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An Imperfect Climate Bill Confronts a Perfect Storm

ColumnAugust 11, 2022
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By Amy Goodman & Denis Moynihan

The climate emergency intensifies daily as the planet warms. More frequent and powerful heat waves, wildfires, floods, and hurricanes are costing billions of dollars while driving unprecedented human migration that fuels conflict. Despite the enormity of the problem, there is still good news to report. As governments prepare for the upcoming United Nations global climate summit to be held in Egypt in mid-November, developments in the fight against catastrophic climate change suggest that, against all odds, hope is not lost.

In the United States, the world’s greatest historical emitter of greenhouse gasses, the Senate passed what has been called the most significant climate legislation in U.S. history. The bill passed by reconciliation, requiring only 50 votes rather than the usual 60. The vote was 51 to 50, with Vice President Kamala Harris casting the tie-breaker.

After the House passes the bill and it’s signed into law by President Biden, roughly $370 billion will fund a broad array of programs intended to cut U.S carbon emissions by 40% by the year 2030, over 2005 levels. Tax credits and other incentives to buy and install renewable energy equipment like solar panels and wind turbines, and to invest in clean energy manufacturing make up a bulk of the funding. Up to $60 billion in environmental justice funding is for incentives to bring wind, solar and other renewable technologies into poor, marginalized communities long shut out of green investments.

The bill, however, includes significant trade-offs, including major handouts to the fossil fuel industry, primarily to win the needed support of conservative Democratic West Virginia Senator Joe Manchin. Manchin has made a personal fortune worth millions from his family coal business. He is the largest recipient of fossil fuel industry donations in Congress. Among the concessions Manchin won was a side agreement to expedite fossil fuel permitting, including for the controversial Mountain Valley Pipeline. If built, the MVP will carry two billion cubic feet of fracked gas across more than 1,000 streams and wetlands in Appalachia, including parts of West Virginia.

“It’s doubling down on fossil fuels to get to renewables,” Tara Houska Indigenous lawyer and founder of Giniw Collective, said on the Democracy Now! news hour. “In order to get access to renewable energy dollars and investments, upfront, the fossil fuel industry is handed millions and millions of acres of public lands, waters, side project deals where you see the rolling back of bedrock environmental law, all of this just to get investment into renewable energy. That is not a climate solution. Mother Nature does not deal in U.S. dollars.”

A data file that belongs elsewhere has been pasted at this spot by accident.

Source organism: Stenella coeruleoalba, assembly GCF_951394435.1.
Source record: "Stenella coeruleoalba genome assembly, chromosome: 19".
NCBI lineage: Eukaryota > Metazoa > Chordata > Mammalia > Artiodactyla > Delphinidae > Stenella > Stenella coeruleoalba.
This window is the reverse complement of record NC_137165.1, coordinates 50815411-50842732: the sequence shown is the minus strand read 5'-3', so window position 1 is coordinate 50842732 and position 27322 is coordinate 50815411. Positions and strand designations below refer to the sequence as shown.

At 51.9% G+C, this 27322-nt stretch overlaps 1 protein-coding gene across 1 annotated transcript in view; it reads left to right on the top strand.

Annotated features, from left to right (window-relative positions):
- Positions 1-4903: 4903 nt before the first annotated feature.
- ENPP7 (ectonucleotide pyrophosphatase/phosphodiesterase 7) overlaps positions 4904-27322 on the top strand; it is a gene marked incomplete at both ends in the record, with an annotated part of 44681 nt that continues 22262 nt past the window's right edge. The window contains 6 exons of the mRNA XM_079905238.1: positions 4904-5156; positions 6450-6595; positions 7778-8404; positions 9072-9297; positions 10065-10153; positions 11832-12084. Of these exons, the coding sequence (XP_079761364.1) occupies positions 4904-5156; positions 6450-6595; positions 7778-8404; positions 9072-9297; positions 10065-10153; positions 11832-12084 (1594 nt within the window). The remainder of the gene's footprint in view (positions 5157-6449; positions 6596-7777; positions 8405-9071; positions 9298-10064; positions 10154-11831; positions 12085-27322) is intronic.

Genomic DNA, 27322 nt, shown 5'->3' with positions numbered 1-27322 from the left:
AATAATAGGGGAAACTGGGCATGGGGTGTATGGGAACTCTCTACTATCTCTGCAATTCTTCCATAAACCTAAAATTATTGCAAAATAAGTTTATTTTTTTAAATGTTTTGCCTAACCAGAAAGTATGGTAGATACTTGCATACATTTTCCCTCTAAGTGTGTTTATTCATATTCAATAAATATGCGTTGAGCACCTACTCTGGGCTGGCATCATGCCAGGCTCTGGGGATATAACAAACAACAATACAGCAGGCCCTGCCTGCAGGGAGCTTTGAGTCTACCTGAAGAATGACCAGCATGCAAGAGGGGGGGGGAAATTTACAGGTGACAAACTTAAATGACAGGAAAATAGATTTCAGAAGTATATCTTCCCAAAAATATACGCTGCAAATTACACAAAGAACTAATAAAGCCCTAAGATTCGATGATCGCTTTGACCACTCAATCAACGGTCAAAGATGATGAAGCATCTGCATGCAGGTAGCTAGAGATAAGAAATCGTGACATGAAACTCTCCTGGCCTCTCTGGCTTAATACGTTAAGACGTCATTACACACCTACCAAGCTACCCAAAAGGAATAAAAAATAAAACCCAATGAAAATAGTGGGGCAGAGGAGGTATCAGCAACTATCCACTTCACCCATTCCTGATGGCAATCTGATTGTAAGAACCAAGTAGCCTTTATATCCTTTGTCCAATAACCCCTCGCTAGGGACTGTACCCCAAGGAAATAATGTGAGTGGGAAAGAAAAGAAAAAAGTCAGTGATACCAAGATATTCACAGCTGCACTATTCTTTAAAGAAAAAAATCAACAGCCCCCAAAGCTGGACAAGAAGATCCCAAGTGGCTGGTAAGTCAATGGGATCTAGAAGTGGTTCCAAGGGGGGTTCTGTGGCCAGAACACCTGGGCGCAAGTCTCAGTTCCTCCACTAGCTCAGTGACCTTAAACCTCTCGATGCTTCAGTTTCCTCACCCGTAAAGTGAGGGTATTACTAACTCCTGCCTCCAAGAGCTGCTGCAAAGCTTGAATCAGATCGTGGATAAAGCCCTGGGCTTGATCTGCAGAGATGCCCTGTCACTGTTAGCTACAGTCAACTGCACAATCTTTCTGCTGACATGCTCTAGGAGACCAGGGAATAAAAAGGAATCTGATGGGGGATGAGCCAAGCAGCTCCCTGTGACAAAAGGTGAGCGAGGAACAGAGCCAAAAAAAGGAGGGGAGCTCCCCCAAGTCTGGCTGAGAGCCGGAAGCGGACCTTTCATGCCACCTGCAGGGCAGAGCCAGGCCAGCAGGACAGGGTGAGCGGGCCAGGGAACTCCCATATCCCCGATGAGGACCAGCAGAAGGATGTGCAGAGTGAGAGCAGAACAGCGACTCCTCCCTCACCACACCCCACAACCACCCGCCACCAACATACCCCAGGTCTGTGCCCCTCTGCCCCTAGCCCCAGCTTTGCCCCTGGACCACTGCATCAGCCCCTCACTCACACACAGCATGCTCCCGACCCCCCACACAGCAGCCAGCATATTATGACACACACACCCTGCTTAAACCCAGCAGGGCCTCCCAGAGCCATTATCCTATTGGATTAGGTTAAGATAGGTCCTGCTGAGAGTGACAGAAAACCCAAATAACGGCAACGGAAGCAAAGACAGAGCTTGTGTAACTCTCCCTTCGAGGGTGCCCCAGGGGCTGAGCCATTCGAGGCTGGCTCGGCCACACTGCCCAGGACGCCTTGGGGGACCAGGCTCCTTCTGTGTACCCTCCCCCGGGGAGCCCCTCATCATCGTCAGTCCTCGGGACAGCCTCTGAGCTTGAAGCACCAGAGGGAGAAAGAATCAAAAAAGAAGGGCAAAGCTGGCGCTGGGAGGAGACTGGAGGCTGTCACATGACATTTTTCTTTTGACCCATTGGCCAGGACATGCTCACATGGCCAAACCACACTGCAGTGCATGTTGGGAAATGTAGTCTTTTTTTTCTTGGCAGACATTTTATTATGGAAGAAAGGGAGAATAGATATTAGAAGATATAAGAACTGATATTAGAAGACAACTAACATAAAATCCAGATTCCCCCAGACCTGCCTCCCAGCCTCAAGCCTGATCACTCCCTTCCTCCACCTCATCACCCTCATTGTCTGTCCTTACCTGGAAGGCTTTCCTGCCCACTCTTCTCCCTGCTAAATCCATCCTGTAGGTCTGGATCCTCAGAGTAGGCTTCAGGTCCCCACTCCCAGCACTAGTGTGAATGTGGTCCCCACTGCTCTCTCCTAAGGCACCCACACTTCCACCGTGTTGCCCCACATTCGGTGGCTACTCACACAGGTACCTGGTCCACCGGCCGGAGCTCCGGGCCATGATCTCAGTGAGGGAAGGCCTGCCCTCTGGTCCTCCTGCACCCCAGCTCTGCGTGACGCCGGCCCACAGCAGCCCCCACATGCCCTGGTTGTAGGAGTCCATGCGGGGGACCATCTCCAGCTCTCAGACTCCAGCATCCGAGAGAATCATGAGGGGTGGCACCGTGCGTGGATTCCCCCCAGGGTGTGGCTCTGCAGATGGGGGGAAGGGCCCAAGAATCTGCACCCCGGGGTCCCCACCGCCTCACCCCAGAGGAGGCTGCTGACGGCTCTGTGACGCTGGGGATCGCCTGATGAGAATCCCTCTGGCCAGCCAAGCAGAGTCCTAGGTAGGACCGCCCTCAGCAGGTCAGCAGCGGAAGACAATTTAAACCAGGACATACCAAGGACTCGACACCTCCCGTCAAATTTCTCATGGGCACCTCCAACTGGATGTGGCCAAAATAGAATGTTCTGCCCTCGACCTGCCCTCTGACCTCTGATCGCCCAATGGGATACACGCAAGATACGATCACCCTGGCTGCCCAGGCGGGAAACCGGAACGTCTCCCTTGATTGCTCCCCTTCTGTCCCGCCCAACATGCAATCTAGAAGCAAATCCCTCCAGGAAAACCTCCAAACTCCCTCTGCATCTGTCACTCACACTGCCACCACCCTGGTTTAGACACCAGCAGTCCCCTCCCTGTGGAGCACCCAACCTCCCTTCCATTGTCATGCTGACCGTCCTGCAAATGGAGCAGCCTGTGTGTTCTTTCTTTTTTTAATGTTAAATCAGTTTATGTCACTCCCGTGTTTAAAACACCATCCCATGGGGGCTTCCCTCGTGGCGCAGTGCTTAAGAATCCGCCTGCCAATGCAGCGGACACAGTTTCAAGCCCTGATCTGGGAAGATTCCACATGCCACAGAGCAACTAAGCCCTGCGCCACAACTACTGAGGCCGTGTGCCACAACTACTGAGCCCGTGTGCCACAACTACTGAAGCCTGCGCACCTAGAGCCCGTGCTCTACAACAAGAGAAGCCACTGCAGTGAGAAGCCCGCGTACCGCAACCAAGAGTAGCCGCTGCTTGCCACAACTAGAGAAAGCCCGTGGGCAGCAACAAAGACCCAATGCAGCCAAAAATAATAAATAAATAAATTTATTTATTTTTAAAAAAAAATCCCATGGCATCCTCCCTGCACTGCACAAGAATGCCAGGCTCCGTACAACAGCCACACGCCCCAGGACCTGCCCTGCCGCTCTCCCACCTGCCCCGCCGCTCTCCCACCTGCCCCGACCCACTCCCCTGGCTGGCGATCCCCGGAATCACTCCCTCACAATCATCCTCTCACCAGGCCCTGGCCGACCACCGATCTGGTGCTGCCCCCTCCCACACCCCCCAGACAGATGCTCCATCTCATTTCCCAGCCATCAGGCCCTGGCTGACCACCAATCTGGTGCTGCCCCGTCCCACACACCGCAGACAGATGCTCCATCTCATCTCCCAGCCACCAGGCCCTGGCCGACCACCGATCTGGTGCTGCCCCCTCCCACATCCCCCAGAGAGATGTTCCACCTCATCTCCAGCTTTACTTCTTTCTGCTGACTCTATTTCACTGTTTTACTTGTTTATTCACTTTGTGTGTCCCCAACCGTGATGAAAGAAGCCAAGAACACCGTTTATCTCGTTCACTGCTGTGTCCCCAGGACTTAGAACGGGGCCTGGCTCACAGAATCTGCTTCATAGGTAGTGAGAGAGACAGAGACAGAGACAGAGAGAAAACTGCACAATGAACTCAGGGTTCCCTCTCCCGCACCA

Brett Hartl, government affairs director at the Center for Biological Diversity, called the bill “a climate suicide pact.” Robert Weismann, President of Public Citizen, said on Democracy Now!, commenting on the 40% reduction in emissions the bill is expected to deliver, “That’s not nearly enough, but it’s consequential. And it’s consequential as opposed to the choice of doing nothing, which was unfortunately our alternative.”

Meanwhile in Colombia, the first leftist president and vice president in that nation’s history were inaugurated on Sunday. President Gustavo Petro is a former guerrilla who later became Mayor of Bogotá and a senator. Vice President Francia Marquez is Colombia’s first Afro-Colombian and second female vice president. The former housekeeper is a renowned social movement leader who was recognized with the prestigious Goldman Environmental Prize in 2018 for her work helping the women of La Toma in Colombia’s Cauca region organize to stop illegal gold mining.

A major element of their administration’s platform is to accelerate the shift to renewable energy, away from Colombia’s heavy reliance on oil and coal extraction.

When another former Bogotá mayor, Enrique Peñalosa, argued on Twitter that Petro’s proposed ban on fracking “simply means that oil dollars will be left underground, that young Colombians will have fewer opportunities, that there will be fewer public works,” Petro fired back, “Brother, the problem is not how many dollars remain underground if fracking is banned, but how many lives are lost above ground, if it isn’t.”

Real change is driven by powerful, grassroots movements. Colombia’s new leaders know this. In the United States, the role of movements is often lost in a government awash in dark money with armies of lobbyists to spread it around.

The achievements of the Inflation Reduction Act, Public Citizen’s Rob Weismann notes, “wouldn’t have happened absent movements across the country and the Bernie Sanders [presidential] campaign, which forced them on the agenda and forced them through Congress.”

Varshini Prakash, the founder of the Sunrise Movement, issued a call to action: “This isn’t the bill my generation deserves but it is the one we can get. It must pass to give us a fighting chance at a livable world…Youth leaders to Congress: Pass this bill, then get back to work.”

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